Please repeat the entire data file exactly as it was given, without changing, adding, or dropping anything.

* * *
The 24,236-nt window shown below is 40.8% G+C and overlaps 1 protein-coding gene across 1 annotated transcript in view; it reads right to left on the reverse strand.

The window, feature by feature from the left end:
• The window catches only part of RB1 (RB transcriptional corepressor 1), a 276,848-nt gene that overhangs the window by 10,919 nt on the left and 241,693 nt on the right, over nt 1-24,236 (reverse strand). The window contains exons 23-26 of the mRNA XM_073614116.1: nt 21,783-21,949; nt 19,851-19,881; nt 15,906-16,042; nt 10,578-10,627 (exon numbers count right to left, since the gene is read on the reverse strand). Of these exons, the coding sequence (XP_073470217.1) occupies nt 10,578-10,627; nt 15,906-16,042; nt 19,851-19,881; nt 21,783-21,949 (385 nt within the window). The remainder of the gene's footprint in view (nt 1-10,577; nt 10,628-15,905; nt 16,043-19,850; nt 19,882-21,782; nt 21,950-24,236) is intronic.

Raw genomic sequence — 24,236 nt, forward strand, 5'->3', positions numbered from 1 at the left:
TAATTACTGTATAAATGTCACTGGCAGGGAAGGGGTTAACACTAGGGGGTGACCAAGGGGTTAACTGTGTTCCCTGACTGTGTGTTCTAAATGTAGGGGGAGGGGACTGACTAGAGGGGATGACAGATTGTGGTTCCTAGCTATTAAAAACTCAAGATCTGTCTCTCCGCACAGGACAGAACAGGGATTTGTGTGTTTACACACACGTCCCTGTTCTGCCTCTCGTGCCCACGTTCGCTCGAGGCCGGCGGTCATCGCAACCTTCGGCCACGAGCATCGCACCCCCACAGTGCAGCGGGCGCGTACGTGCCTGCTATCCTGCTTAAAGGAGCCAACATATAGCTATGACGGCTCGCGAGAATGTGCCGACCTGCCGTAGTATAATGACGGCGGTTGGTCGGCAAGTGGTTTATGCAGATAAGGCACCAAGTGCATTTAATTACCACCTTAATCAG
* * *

The 24,236-nt window shown below is 40.8% G+C and overlaps 1 protein-coding gene across 1 annotated transcript in view; it reads right to left on the reverse strand.

The window, feature by feature from the left end:
• The window catches only part of RB1 (RB transcriptional corepressor 1), a 276,848-nt gene that overhangs the window by 10,919 nt on the left and 241,693 nt on the right, over nt 1-24,236 (reverse strand). The window contains exons 23-26 of the mRNA XM_073614116.1: nt 21,783-21,949; nt 19,851-19,881; nt 15,906-16,042; nt 10,578-10,627 (exon numbers count right to left, since the gene is read on the reverse strand). Of these exons, the coding sequence (XP_073470217.1) occupies nt 10,578-10,627; nt 15,906-16,042; nt 19,851-19,881; nt 21,783-21,949 (385 nt within the window). The remainder of the gene's footprint in view (nt 1-10,577; nt 10,628-15,905; nt 16,043-19,850; nt 19,882-21,782; nt 21,950-24,236) is intronic.

Raw genomic sequence — 24,236 nt, forward strand, 5'->3', positions numbered from 1 at the left:
TAATTACTGTATAAATGTCACTGGCAGGGAAGGGGTTAACACTAGGGGGTGACCAAGGGGTTAACTGTGTTCCCTGACTGTGTGTTCTAAATGTAGGGGGAGGGGACTGACTAGAGGGGATGACAGATTGTGGTTCCTAGCTATTAAAAACTCAAGATCTGTCTCTCCGCACAGGACAGAACAGGGATTTGTGTGTTTACACACACGTCCCTGTTCTGCCTCTCGTGCCCACGTTCGCTCGAGGCCGGCGGTCATCGCAACCTTCGGCCACGAGCATCGCACCCCCACAGTGCAGCGGGCGCGTACGTGCCTGCTATCCTGCTTAAAGGAGCCAACATATAGCTATGACGGCTCGCGAGAATGTGCCGACCTGCCGTAGTATAATGACGGCGGTTGGTCGGCAAGTGGTTTATGCAGATAAGGCACCAAGTGCATTTAATTACCACCTTAATCAG